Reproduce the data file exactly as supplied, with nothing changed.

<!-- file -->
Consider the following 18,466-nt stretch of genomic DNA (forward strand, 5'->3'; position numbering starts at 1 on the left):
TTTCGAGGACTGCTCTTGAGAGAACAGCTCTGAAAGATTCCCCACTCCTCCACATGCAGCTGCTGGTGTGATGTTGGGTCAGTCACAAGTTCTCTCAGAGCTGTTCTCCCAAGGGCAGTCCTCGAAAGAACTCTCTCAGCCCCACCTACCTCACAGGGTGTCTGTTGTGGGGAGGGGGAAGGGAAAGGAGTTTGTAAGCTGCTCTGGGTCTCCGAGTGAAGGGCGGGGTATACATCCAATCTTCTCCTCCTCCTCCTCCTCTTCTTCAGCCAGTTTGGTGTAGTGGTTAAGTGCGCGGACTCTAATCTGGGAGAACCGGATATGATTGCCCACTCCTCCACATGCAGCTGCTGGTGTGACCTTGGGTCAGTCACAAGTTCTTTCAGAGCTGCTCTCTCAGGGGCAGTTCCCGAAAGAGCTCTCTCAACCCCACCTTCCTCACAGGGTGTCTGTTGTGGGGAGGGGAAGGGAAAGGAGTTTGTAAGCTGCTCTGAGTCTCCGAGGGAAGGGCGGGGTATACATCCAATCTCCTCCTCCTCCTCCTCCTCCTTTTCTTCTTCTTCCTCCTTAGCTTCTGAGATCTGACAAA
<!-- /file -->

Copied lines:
Consider the following 18,466-nt stretch of genomic DNA (forward strand, 5'->3'; position numbering starts at 1 on the left):
TTTCGAGGACTGCTCTTGAGAGAACAGCTCTGAAAGATTCCCCACTCCTCCACATGCAGCTGCTGGTGTGATGTTGGGTCAGTCACAAGTTCTCTCAGAGCTGTTCTCCCAAGGGCAGTCCTCGAAAGAACTCTCTCAGCCCCACCTACCTCACAGGGTGTCTGTTGTGGGGAGGGGGAAGGGAAAGGAGTTTGTAAGCTGCTCTGGGTCTCCGAGTGAAGGGCGGGGTATACATCCAATCTTCTCCTCCTCCTCCTCCTCTTCTTCAGCCAGTTTGGTGTAGTGGTTAAGTGCGCGGACTCTAATCTGGGAGAACCGGATATGATTGCCCACTCCTCCACATGCAGCTGCTGGTGTGACCTTGGGTCAGTCACAAGTTCTTTCAGAGCTGCTCTCTCAGGGGCAGTTCCCGAAAGAGCTCTCTCAACCCCACCTTCCTCACAGGGTGTCTGTTGTGGGGAGGGGAAGGGAAAGGAGTTTGTAAGCTGCTCTGAGTCTCCGAGGGAAGGGCGGGGTATACATCCAATCTCCTCCTCCTCCTCCTCCTCCTTTTCTTCTTCTTCCTCCTTAGCTTCTGAGATCTGACAAA